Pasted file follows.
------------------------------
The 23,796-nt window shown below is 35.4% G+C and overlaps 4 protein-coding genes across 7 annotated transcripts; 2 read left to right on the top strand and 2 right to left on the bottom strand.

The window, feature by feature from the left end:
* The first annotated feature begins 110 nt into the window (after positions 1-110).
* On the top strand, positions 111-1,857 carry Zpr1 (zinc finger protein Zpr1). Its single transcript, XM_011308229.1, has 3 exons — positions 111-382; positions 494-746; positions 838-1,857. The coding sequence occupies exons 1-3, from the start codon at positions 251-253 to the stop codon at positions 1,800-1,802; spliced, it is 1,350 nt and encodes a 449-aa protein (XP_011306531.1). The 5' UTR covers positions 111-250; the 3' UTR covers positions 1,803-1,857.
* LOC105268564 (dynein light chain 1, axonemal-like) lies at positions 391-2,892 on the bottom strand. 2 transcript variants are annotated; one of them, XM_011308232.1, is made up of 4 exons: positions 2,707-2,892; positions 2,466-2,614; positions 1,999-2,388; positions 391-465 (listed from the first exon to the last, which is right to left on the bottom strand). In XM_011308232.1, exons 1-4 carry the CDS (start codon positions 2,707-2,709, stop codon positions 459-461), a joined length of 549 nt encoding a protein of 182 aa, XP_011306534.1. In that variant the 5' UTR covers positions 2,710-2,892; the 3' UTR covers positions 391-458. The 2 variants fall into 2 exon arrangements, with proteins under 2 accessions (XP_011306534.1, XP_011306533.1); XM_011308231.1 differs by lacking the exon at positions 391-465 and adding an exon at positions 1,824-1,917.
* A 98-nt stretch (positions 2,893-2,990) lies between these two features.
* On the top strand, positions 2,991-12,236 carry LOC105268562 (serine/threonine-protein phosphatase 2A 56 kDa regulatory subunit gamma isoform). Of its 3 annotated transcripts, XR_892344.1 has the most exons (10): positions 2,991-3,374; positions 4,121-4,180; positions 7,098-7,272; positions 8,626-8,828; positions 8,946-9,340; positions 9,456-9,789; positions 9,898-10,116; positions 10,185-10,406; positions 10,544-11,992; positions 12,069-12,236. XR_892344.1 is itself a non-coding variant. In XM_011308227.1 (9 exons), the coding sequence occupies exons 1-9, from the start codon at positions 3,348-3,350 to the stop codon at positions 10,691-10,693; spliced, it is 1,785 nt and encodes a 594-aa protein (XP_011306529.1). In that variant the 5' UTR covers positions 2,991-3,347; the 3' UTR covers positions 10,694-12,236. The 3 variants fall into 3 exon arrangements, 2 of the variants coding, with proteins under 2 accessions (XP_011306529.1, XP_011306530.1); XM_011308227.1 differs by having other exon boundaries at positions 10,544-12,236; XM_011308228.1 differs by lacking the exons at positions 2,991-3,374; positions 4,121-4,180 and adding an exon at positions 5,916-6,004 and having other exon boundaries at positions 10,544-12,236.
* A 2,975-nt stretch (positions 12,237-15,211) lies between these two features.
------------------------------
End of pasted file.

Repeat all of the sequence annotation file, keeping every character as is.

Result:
The 23,796-nt window shown below is 35.4% G+C and overlaps 4 protein-coding genes across 7 annotated transcripts; 2 read left to right on the top strand and 2 right to left on the bottom strand.

The window, feature by feature from the left end:
* The first annotated feature begins 110 nt into the window (after positions 1-110).
* On the top strand, positions 111-1,857 carry Zpr1 (zinc finger protein Zpr1). Its single transcript, XM_011308229.1, has 3 exons — positions 111-382; positions 494-746; positions 838-1,857. The coding sequence occupies exons 1-3, from the start codon at positions 251-253 to the stop codon at positions 1,800-1,802; spliced, it is 1,350 nt and encodes a 449-aa protein (XP_011306531.1). The 5' UTR covers positions 111-250; the 3' UTR covers positions 1,803-1,857.
* LOC105268564 (dynein light chain 1, axonemal-like) lies at positions 391-2,892 on the bottom strand. 2 transcript variants are annotated; one of them, XM_011308232.1, is made up of 4 exons: positions 2,707-2,892; positions 2,466-2,614; positions 1,999-2,388; positions 391-465 (listed from the first exon to the last, which is right to left on the bottom strand). In XM_011308232.1, exons 1-4 carry the CDS (start codon positions 2,707-2,709, stop codon positions 459-461), a joined length of 549 nt encoding a protein of 182 aa, XP_011306534.1. In that variant the 5' UTR covers positions 2,710-2,892; the 3' UTR covers positions 391-458. The 2 variants fall into 2 exon arrangements, with proteins under 2 accessions (XP_011306534.1, XP_011306533.1); XM_011308231.1 differs by lacking the exon at positions 391-465 and adding an exon at positions 1,824-1,917.
* A 98-nt stretch (positions 2,893-2,990) lies between these two features.
* On the top strand, positions 2,991-12,236 carry LOC105268562 (serine/threonine-protein phosphatase 2A 56 kDa regulatory subunit gamma isoform). Of its 3 annotated transcripts, XR_892344.1 has the most exons (10): positions 2,991-3,374; positions 4,121-4,180; positions 7,098-7,272; positions 8,626-8,828; positions 8,946-9,340; positions 9,456-9,789; positions 9,898-10,116; positions 10,185-10,406; positions 10,544-11,992; positions 12,069-12,236. XR_892344.1 is itself a non-coding variant. In XM_011308227.1 (9 exons), the coding sequence occupies exons 1-9, from the start codon at positions 3,348-3,350 to the stop codon at positions 10,691-10,693; spliced, it is 1,785 nt and encodes a 594-aa protein (XP_011306529.1). In that variant the 5' UTR covers positions 2,991-3,347; the 3' UTR covers positions 10,694-12,236. The 3 variants fall into 3 exon arrangements, 2 of the variants coding, with proteins under 2 accessions (XP_011306529.1, XP_011306530.1); XM_011308227.1 differs by having other exon boundaries at positions 10,544-12,236; XM_011308228.1 differs by lacking the exons at positions 2,991-3,374; positions 4,121-4,180 and adding an exon at positions 5,916-6,004 and having other exon boundaries at positions 10,544-12,236.
* A 2,975-nt stretch (positions 12,237-15,211) lies between these two features.